A new report from Georgia’s sustainable transportation solutions testbed The Ray, in partnership with the Biomimicry Institute, highlights ways in which critical challenges within today’s mobility systems can be solved using inspiration from nature.
Biomimicry on The Ray identifies biomimetic and bio-inspired technologies that have not yet scaled in use or funding in infrastructure, and provides regenerative design solutions that align with The Ray’s goal of achieving net-zero in transportation.
For example, insect sensing and self-organization functions can inform efficiencies in connected vehicle (V2X) technology by creating mathematical optimization processes that provide drivers with real-time information on the best resources available for battery charging, fuel, or other services.
Incorporating synthetically biomineralized materials into infrastructure projects, mimicking the design patterns of stony coral, can capture and sequester transportation carbon emissions as well as reduce the waste streams of carbon dioxide that come from the production of traditional cement.
In fact, the nation’s newest advanced research program, ARPA-I, has identified bio-inspired road materials as a promising area of infrastructure research, development and investment, and highlighted North Carolina-based Biomason during its White House launch event this month.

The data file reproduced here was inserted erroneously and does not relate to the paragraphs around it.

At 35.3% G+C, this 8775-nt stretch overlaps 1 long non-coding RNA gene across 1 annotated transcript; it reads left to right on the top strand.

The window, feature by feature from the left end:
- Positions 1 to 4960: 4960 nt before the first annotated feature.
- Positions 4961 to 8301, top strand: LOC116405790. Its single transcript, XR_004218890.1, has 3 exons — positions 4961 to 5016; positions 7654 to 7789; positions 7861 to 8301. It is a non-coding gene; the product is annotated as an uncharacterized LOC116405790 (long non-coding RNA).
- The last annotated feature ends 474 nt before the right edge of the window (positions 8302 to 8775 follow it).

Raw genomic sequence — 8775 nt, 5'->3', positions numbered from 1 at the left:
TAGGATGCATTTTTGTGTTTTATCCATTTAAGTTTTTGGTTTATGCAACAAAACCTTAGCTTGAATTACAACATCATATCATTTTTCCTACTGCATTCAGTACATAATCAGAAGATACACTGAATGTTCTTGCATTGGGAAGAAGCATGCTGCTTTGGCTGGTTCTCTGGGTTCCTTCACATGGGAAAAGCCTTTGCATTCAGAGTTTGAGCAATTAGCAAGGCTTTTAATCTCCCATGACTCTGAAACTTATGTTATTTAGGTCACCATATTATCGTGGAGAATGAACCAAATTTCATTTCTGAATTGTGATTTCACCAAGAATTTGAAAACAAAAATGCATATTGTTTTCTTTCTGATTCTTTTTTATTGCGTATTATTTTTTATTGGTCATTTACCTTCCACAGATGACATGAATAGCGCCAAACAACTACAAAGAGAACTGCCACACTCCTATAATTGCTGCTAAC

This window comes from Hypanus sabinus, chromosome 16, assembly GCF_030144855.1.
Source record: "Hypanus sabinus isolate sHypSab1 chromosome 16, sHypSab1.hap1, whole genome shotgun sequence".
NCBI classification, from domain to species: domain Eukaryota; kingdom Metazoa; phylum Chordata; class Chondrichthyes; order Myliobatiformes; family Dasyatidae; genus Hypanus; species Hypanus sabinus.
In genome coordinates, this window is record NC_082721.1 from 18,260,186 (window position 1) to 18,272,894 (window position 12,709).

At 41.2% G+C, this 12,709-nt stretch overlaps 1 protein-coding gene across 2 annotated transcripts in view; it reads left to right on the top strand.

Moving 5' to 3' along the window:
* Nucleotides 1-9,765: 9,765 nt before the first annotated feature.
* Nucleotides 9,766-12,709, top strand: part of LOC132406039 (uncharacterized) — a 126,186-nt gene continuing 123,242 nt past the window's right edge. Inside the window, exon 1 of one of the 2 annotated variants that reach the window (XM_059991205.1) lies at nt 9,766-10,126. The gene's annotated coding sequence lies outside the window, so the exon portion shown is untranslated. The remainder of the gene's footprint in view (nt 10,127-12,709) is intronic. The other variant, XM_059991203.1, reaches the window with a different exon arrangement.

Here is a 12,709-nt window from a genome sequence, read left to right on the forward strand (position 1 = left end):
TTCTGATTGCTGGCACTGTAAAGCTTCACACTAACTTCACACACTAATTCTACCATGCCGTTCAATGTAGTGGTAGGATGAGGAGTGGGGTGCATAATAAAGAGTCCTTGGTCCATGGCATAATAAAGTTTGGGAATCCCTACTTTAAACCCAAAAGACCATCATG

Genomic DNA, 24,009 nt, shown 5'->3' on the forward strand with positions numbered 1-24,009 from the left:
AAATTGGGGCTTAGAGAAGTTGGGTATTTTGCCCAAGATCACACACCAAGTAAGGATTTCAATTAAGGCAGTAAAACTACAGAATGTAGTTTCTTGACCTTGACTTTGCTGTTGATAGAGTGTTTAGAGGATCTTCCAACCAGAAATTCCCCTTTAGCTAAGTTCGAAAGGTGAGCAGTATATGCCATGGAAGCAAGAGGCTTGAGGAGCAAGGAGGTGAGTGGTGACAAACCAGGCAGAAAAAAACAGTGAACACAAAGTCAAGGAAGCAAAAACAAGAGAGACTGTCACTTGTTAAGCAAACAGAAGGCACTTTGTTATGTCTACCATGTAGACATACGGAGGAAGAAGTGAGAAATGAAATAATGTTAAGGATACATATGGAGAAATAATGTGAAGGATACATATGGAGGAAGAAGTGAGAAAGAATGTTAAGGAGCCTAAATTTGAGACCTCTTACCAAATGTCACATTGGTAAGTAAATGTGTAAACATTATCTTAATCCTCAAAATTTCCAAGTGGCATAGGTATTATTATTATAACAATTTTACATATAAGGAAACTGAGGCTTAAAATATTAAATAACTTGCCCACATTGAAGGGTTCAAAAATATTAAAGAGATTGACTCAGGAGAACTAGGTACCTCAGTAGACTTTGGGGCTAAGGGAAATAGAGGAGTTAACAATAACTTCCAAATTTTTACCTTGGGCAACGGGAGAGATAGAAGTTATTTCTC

To prevent erosion, reduce flood risk, and filter particulates, The Ray can take inspiration from the North American Beaver to create self-renewing processes for filtering and recapturing tire particles and other toxic materials from roadway runoff.
“The Ray’s three primary goals are zero deaths, zero waste, and zero carbon,” said Harriet Langford, founder of The Ray. “What better example do we have than nature to mimic? Biomimicry provides a lens of how we can use nature’s solutions to work in harmony with the built environment.”
The study also includes an inventory of regenerative advancements and social innovation initiatives that can be made using biomimicry.
“Nature is the only model we have for designing regeneratively and has been conducting R&D for billions of years,” said Deborah Bidwell, the Biomimicry team’s education manager and biology research facilitator with the College of Charleston. “We want to encourage the growing community of biomimicry practitioners – as well as communities, corporations, and local and state governments – to consider the role that living laboratories like The Ray play as amplifiers of nature-based regenerative innovations and holistic sustainable design solutions.”
The Biomimicry Research Process
Biomimicry on The Ray was an 18-month study that used a multi-phase approach to support the net-zero mission of The Ray. The study started with a three-month scoping initiative that involved interviewing internal and external stakeholders, and reviewing The Ray’s publications, articles, and strategic planning documents to identify areas of focus. The Ray’s staff and Board completed a 15-week professional biomimicry training to understand the biomimicry design methodology in-depth. As a result, The Ray is now uniquely positioned to engage with and implement high-level biomimetic practices.
“Biomimicry offers us the ultimate source of hope for the future, by drawing upon the natural world’s boundless innovations and limitless possibilities,” said Asha Singhal, co-founder of the Futuring Collective, lead designer and researcher of Hybrid Futures. “It is through the lens of nature’s wisdom that we can envision a world where our technological advancements are in harmony with the planet, and where hope is not just a distant dream, but a tangible reality.”